Ramon Fuentes Jr. has finally begun settling into a living facility with the help of Denver, participating in activities and befriending a lady, and his daughter hopes the 75-year-old can spend the rest of his days there.
Then came the news that the program they were counting on to cover his bills after he spent most of his savings on care might not be around when he needs it.
The Federal Program for Comprehensive Care of the Aged, or PACE, is for people age 55 and older who would qualify for the standard of care provided in a nursing home, but who could also stay safely at home if they had adequate support. Medicaid pays a set price for the services they receive, which are provided by another agency. Some clients live in subsidized living facilities, with PACE coordinating their medical care and providing support that those facilities may not provide.
PACE providers have contracts to serve certain geographies, but InnovAge — the company responsible for much of Denver’s metro — has been Banned from accepting new clients Since December. Inspections found InnovAge centers were understaffedand that clients did not consistently receive basic services such as insulin injections, wound care and assistance in getting into and out of bed.
InnovAge is the only PACE provider for Adams, Arapahoe, Broomfield, Denver, Jefferson, Larimer, and Pueblo counties and for part of Weld County. About 3,500 people were registered at six company centers in Colorado when registration was frozen.
While people currently enrolled in the PACE program continue to receive services through the program, others who wish to join do not have this option unless they move to a county with an active provider. They can also rely on traditional Medicaid but may have to uproot loved ones if the facility they live in does not accept it.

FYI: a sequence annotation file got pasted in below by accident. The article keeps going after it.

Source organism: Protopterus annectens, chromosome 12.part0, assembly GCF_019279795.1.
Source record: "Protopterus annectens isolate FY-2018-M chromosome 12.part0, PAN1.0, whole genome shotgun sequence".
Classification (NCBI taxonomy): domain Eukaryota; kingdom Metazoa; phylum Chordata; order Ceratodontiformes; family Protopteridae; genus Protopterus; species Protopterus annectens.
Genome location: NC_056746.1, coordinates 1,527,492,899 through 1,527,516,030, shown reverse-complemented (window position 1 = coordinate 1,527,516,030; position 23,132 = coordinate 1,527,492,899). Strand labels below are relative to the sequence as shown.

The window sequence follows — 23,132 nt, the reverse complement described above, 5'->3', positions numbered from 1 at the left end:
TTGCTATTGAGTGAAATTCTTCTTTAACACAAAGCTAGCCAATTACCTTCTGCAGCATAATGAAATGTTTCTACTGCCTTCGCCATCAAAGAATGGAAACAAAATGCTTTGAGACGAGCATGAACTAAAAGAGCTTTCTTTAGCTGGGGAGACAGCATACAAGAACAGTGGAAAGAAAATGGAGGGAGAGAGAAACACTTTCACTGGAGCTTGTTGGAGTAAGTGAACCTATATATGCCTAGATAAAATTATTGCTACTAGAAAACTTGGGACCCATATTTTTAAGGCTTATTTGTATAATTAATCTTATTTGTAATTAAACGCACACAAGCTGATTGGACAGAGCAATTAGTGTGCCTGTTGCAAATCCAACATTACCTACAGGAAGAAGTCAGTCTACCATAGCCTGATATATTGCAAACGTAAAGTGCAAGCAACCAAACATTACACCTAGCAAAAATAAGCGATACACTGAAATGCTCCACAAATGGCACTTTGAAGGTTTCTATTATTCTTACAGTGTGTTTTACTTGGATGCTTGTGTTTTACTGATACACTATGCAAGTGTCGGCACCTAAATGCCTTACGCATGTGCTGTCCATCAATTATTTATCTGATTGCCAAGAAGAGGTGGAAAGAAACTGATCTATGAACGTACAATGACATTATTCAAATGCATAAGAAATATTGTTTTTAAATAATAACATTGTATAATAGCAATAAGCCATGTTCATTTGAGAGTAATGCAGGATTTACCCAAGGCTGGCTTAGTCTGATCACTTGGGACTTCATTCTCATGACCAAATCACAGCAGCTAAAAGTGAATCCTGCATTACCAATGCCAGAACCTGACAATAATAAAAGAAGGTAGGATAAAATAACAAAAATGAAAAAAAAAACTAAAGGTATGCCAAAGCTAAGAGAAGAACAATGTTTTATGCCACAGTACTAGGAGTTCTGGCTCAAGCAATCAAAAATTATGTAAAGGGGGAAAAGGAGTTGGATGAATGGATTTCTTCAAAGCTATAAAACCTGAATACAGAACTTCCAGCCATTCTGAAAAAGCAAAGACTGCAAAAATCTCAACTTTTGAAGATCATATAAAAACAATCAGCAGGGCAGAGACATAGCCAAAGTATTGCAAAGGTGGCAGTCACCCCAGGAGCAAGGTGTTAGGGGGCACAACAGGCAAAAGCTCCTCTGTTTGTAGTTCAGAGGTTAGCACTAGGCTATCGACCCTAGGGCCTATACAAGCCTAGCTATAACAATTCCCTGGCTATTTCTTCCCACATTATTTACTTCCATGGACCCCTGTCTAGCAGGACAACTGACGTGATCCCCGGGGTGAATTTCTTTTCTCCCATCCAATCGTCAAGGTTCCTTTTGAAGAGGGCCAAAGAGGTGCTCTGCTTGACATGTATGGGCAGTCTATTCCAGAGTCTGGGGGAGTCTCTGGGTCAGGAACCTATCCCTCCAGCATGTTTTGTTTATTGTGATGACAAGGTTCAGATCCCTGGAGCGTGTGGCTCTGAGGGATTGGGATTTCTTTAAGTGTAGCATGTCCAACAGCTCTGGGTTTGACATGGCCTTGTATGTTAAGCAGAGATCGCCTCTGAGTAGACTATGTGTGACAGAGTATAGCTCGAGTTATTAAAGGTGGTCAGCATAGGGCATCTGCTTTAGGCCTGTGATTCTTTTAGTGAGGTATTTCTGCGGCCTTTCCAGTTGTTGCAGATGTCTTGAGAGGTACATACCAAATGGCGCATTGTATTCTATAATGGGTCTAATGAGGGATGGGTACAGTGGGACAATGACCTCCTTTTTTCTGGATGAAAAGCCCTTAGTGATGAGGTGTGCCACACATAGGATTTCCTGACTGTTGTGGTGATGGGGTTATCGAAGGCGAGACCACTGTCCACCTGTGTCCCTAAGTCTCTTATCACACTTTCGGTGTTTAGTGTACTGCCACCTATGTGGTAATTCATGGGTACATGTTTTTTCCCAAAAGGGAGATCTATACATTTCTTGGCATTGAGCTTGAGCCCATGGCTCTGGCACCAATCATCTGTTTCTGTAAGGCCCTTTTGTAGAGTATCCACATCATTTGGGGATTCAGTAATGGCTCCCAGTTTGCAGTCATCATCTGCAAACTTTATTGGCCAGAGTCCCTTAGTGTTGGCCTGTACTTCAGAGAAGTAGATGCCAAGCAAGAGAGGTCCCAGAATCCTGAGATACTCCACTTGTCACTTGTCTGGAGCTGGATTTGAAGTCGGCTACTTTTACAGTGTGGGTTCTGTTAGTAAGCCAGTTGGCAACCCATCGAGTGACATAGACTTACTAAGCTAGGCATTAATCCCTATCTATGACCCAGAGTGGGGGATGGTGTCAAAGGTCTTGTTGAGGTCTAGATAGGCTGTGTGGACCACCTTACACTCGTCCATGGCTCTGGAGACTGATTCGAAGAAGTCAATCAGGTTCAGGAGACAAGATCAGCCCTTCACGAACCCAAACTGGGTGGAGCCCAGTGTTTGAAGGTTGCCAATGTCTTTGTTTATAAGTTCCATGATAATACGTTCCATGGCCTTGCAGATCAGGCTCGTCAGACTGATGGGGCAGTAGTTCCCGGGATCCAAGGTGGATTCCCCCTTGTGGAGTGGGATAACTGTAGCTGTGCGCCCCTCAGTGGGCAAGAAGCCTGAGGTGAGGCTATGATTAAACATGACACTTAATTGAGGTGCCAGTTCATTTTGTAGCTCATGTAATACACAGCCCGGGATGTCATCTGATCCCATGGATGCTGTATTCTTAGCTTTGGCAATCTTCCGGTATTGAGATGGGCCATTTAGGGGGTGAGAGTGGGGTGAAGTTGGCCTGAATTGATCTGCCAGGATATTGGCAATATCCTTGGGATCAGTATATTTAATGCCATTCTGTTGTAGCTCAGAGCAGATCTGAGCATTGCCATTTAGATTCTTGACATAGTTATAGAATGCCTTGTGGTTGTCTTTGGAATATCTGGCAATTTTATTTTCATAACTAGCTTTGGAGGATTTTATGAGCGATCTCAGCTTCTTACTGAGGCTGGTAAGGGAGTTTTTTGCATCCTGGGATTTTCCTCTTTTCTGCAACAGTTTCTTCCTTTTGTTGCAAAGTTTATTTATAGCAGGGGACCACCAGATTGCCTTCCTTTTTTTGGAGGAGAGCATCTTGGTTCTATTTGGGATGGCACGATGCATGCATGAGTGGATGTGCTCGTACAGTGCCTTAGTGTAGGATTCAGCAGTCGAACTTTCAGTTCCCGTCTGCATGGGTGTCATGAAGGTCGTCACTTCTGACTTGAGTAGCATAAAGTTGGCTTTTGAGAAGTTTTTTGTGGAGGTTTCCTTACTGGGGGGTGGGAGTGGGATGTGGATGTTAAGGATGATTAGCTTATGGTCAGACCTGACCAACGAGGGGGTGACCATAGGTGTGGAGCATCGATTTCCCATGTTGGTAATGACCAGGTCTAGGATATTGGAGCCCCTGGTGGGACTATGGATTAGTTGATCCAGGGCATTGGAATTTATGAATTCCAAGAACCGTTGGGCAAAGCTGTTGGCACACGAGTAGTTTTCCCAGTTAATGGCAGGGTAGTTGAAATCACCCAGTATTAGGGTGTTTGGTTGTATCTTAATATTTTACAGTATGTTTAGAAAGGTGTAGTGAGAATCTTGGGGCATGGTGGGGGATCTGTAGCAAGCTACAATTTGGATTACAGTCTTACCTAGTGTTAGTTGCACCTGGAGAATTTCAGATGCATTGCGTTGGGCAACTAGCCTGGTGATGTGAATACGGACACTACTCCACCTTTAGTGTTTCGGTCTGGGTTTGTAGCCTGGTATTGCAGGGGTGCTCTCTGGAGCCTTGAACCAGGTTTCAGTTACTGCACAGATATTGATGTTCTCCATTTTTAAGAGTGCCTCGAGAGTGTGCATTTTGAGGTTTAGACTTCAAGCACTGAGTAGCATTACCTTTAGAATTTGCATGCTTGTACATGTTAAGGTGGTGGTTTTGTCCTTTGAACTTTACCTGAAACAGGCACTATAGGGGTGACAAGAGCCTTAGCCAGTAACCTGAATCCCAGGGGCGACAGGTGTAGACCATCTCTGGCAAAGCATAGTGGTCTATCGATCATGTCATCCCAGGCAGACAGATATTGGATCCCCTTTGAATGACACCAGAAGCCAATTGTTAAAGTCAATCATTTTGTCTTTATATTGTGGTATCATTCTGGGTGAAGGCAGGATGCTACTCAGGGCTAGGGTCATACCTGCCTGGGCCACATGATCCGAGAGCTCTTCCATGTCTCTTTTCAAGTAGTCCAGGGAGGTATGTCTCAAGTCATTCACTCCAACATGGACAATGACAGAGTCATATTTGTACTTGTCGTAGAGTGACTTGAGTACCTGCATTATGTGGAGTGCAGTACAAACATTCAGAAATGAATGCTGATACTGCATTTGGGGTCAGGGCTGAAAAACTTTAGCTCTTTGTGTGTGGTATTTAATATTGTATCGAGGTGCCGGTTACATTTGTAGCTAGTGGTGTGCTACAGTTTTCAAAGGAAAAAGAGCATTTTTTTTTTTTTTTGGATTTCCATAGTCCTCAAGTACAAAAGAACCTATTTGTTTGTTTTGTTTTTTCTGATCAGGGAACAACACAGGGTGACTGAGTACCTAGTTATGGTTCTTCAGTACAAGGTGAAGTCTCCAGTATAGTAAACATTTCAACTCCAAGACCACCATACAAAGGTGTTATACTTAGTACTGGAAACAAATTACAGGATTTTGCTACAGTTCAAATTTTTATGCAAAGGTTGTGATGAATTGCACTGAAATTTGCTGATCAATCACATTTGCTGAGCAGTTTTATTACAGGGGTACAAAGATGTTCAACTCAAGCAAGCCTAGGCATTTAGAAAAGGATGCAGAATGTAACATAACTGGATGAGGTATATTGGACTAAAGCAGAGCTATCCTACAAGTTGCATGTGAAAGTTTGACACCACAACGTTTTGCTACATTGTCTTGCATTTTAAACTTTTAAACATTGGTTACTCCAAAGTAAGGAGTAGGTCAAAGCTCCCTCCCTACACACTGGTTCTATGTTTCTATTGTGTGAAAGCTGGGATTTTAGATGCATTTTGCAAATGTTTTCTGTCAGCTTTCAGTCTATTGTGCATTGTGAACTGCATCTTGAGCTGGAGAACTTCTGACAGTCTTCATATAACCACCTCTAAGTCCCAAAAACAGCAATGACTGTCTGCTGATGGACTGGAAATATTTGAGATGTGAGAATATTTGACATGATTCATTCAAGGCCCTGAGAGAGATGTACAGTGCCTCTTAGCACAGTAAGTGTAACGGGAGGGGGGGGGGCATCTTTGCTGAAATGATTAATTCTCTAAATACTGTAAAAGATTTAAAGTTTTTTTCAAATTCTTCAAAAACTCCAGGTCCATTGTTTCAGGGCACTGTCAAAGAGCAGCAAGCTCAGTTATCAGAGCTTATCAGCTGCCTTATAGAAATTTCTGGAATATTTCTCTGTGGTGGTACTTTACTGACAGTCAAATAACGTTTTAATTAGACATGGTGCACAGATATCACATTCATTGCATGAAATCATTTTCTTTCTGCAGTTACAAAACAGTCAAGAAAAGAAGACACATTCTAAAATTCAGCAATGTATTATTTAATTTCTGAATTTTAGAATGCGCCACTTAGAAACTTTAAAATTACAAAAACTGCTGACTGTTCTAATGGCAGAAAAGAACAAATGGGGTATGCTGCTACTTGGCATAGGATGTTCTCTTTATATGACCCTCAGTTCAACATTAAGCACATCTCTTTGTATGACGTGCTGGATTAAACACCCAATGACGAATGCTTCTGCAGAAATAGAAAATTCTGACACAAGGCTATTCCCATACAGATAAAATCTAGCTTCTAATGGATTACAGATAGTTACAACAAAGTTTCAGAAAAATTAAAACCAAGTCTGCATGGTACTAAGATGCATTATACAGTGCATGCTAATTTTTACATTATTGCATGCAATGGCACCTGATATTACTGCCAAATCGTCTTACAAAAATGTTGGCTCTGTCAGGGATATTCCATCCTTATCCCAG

Cameron Crawford, owner Older placement next steps The agency, which serves Front Range communities from Boulder to Colorado Springs, said the registration freeze has created a “rapidly growing” problem, and families don’t have many options other than moving their loved ones to nursing homes or to other counties.
“The InnovAge freeze creates a bottleneck and Denver doesn’t have enough Medicaid-assisted Memory and Living Care beds to make up for the frozen InnovAge beds,” she said. “This presents a particular problem for anyone who needs safe memory care.”
Fuentes’ daughter Rebecca Edmonds, of Castle Rock, said a friend who works in hospice care warned her that her father would not be able to enroll in PACE for the foreseeable future. He was eligible for traditional Medicaid, but the facility he was living in did not have state certification to cover its residents.
Edmunds said Fuentes suffers from PTSD from his service in the Vietnam War as well as cognitive impairment, and this combination makes it difficult for him to adjust to the new environment. Moving him from Denver to Lark Springs, a supported living facility in Colorado Springs, wasn’t ideal, but she was worried that if she waited any longer, there wouldn’t be a bed in a suitable home.
“If you want to be selective about where you send your loved one, you might only have one or two options,” she said.
It is not clear how many families face a similar choice. Bonnie Silva, director of the community who lives in the Colorado State Department of Health Care Policy and Finance, urged families who were unsure of their options to contact the Single Point of Entry agency that coordinates senior care. In the Denver area, this Rocky Mountain Humanitarian Services.
“If they’re not connected to their local single entry point, we need them to do that,” she said.
They always begin by advising new clients about their options, said Georgia Edison, chief program officer for Rocky Mountain Human Services. She said services provided in people’s homes may be an alternative for those who want to register for PACE.
“The goal of all of our long-term service programs is to help people maintain as much independence as possible while remaining in their homes and communities,” she said.
Silva said InnovAge was required to identify all potential clients they were working with who were still spending their assets to qualify for Medicaid and PACE, so they could do one-on-one outreach. She said just letting InnovAge start accepting new customers again is not an option, because they haven’t given existing customers what they need.
“We want to make sure they get good care,” Silva said. “We want to see sustainable progress.”
Sarah Rasmussen, a spokeswoman for InnovAge, said she refers families who come seeking help to other options, including single point of entry agencies. The state and federal Centers for Medicare and Medicaid Services will determine when InnovAge can receive new clients again, so a timeline cannot be given at this point, she said.